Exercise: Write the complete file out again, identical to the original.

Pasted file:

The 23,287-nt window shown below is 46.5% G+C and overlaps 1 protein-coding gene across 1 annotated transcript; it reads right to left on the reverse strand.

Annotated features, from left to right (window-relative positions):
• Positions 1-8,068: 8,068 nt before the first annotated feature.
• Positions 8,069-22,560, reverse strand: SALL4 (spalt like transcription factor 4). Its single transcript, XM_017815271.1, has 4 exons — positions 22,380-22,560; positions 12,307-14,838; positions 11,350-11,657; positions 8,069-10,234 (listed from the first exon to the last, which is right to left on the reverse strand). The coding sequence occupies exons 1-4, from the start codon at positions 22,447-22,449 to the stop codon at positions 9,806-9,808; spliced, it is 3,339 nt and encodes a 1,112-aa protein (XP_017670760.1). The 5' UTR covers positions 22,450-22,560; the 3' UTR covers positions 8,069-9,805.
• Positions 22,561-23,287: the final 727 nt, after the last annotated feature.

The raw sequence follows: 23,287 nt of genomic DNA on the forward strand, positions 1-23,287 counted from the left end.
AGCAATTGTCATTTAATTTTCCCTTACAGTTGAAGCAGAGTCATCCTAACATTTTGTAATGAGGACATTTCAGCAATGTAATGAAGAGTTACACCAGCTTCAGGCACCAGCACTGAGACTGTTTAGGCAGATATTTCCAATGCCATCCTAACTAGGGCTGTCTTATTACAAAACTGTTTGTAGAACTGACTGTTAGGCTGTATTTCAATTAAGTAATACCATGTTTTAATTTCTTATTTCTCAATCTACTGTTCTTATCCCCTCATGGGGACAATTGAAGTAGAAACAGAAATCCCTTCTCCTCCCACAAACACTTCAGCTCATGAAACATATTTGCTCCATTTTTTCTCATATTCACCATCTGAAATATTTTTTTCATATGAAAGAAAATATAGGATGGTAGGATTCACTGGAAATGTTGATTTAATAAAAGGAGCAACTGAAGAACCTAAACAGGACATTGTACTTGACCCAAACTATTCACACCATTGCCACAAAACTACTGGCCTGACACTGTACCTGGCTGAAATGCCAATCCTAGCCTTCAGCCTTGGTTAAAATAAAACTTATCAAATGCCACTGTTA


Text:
The 23,287-nt window shown below is 46.5% G+C and overlaps 1 protein-coding gene across 1 annotated transcript; it reads right to left on the reverse strand.

Annotated features, from left to right (window-relative positions):
• Positions 1-8,068: 8,068 nt before the first annotated feature.
• Positions 8,069-22,560, reverse strand: SALL4 (spalt like transcription factor 4). Its single transcript, XM_017815271.1, has 4 exons — positions 22,380-22,560; positions 12,307-14,838; positions 11,350-11,657; positions 8,069-10,234 (listed from the first exon to the last, which is right to left on the reverse strand). The coding sequence occupies exons 1-4, from the start codon at positions 22,447-22,449 to the stop codon at positions 9,806-9,808; spliced, it is 3,339 nt and encodes a 1,112-aa protein (XP_017670760.1). The 5' UTR covers positions 22,450-22,560; the 3' UTR covers positions 8,069-9,805.
• Positions 22,561-23,287: the final 727 nt, after the last annotated feature.

The raw sequence follows: 23,287 nt of genomic DNA on the forward strand, positions 1-23,287 counted from the left end.
AGCAATTGTCATTTAATTTTCCCTTACAGTTGAAGCAGAGTCATCCTAACATTTTGTAATGAGGACATTTCAGCAATGTAATGAAGAGTTACACCAGCTTCAGGCACCAGCACTGAGACTGTTTAGGCAGATATTTCCAATGCCATCCTAACTAGGGCTGTCTTATTACAAAACTGTTTGTAGAACTGACTGTTAGGCTGTATTTCAATTAAGTAATACCATGTTTTAATTTCTTATTTCTCAATCTACTGTTCTTATCCCCTCATGGGGACAATTGAAGTAGAAACAGAAATCCCTTCTCCTCCCACAAACACTTCAGCTCATGAAACATATTTGCTCCATTTTTTCTCATATTCACCATCTGAAATATTTTTTTCATATGAAAGAAAATATAGGATGGTAGGATTCACTGGAAATGTTGATTTAATAAAAGGAGCAACTGAAGAACCTAAACAGGACATTGTACTTGACCCAAACTATTCACACCATTGCCACAAAACTACTGGCCTGACACTGTACCTGGCTGAAATGCCAATCCTAGCCTTCAGCCTTGGTTAAAATAAAACTTATCAAATGCCACTGTTA